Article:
Believing the shots had killed her husband, Suzanne jumped up and ran out of the house, screaming for help. Rogers went into the hallway intending to shoot the larger The first 911 emergency call from Rogers was received at 10:42 p.m. on April 23, 1990, saying shots had been fired, and the first police officer arrived at 10:45 p.m. Witnesses described the larger masked man as 5' 11"' to 6' 2"' tall and 180 to 220 pounds, and wearing dark clothing. Rogers testified the man had a moustache visible through his ski mask and sounded like an older person, probably in his late 40's.

masked man but, finding his Derringer empty, retreated. The man fled, firing the shotgun as he left the house. He climbed over a neighbor's fence and ran down an alley, still carrying the sawed-off shotgun when witnesses lost sight of him. At no time did any victim or witness see the man's face.

The next day police put James McFarland's house under surveillance. When he left the house and drove away in his car, McFarland was stopped and arrested. The police had no arrest warrant, but they believed McFarland to be the larger masked man involved in the attempted robbery at the Rogers' residence. At the time of the arrest, the police investigation had developed the following information linking McFarland with the crime: (1) he was 50 years old, 6' 0"' tall, and weighed about 220 pounds, which was consistent with the witnesses' descriptions; (2) a police dog tracked the scent of the larger masked man to the end of the alley where he appeared to have gotten into a car that leaked motor oil, and McFarland drove a car that leaked oil; and (3) McFarland had been seen with Flick shortly before the attempted robbery.

McFarland was read his rights and questioned following his arrest. Responding to questioning, he stated Flick had borrowed his car the previous evening while McFarland was attending a class at Bates Vocational School. Flick returned with the car around 9:40 p.m., and they went to Flick's parents' residence, drank a few beers, and examined two shotguns produced by Flick. Flick then injected himself with heroin and made a telephone call. There was no evidence at trial suggesting McFarland injected or After McFarland's arrest and questioning, the police investigation developed additional information linking him to the crime: (1) McFarland's blood type and blood enzyme analysis matched a blood spot on a stocking mask recovered near the crime scene, a match shared by .4 percent of Caucasians and .2 percent of African-Americans; and (2) a court-ordered examination of McFarland by Dr. Harold Boyd revealed a head wound consistent with the location of the blood spot on the stocking mask and old enough that McFarland likely had the wound on the night of the assaults on the Rogerses.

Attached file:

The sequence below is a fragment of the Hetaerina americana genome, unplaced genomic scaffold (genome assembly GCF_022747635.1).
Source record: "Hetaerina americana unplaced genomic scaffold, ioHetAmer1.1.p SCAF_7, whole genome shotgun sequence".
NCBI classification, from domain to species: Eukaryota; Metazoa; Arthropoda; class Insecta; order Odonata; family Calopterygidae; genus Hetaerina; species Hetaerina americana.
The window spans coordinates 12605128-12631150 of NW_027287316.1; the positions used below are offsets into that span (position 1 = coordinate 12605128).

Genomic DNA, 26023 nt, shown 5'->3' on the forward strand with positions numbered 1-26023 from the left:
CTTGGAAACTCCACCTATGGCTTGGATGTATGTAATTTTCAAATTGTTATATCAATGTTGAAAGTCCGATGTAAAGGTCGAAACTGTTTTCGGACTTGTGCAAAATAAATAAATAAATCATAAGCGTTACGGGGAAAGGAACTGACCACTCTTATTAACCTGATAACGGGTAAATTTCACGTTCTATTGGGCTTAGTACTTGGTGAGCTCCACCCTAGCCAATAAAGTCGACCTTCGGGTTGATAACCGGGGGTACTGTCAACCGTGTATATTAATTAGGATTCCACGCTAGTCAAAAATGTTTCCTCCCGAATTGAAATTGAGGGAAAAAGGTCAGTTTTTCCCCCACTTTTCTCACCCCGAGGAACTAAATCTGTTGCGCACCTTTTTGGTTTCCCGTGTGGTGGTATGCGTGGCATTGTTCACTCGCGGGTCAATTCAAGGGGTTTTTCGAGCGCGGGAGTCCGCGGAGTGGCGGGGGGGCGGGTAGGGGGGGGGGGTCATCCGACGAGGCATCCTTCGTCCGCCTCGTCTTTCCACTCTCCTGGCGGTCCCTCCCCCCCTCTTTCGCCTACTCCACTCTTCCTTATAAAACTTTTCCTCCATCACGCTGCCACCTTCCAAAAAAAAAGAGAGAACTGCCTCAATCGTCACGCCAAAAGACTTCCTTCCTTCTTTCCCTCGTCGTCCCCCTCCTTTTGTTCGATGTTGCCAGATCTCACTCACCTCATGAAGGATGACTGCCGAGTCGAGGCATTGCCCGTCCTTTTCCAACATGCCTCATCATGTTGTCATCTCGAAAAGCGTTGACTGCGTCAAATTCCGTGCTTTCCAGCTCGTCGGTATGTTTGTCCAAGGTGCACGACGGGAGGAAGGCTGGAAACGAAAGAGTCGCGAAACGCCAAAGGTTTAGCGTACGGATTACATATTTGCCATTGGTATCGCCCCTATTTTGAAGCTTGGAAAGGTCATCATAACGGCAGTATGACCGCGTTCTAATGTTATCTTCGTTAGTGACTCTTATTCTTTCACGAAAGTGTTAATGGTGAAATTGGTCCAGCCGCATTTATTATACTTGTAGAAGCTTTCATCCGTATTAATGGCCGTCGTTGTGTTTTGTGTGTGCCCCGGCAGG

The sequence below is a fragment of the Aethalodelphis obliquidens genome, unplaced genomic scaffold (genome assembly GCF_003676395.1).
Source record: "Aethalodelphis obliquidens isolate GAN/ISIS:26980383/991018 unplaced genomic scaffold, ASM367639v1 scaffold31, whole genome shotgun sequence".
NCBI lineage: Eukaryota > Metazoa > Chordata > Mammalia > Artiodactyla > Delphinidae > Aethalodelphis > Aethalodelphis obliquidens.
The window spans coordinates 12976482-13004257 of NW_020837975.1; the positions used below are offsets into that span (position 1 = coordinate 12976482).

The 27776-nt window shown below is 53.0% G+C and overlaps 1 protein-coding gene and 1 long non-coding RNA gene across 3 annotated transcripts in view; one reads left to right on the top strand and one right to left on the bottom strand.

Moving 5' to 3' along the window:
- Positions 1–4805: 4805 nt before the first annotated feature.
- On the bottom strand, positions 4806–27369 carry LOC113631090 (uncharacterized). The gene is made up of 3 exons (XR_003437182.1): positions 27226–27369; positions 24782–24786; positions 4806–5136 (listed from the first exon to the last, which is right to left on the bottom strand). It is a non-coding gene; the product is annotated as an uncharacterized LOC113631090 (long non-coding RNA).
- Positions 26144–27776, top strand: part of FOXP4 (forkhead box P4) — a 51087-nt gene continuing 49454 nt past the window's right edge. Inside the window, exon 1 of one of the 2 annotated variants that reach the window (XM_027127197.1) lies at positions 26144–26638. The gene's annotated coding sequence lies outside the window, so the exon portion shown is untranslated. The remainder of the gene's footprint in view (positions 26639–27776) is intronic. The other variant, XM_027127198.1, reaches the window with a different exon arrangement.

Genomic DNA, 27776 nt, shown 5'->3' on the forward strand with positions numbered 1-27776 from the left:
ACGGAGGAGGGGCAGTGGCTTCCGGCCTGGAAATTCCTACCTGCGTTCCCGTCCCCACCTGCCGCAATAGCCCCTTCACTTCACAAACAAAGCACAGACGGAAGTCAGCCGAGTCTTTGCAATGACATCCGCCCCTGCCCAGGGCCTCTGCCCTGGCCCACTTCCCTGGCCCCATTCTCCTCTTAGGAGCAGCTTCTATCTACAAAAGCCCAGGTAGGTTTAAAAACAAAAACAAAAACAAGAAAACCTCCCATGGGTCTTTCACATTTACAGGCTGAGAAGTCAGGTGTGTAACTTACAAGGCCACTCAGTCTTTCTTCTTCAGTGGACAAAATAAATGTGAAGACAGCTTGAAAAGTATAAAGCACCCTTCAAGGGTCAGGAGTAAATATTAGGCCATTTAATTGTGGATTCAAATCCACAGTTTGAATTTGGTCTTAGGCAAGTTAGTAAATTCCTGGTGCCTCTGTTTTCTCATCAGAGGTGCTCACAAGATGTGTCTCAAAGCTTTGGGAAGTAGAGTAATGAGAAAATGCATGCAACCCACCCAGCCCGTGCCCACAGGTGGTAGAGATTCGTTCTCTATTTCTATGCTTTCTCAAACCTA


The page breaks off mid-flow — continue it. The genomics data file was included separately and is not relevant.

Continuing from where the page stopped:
ingested any heroin. The two men returned to the car, Flick carrying the two shotguns into the car with him. McFarland said he did not ask Flick what he intended to do with the weapons. McFarland and Flick [899 P.2d 1254] then drove to the parking lot of the 38th Street Pub Tavern, where they met an unidentified, heavyset white man with whom Flick left, taking the shotguns with him. McFarland then went home, arriving there sometime between 10:30 p.m. and 11:30 p.m. 1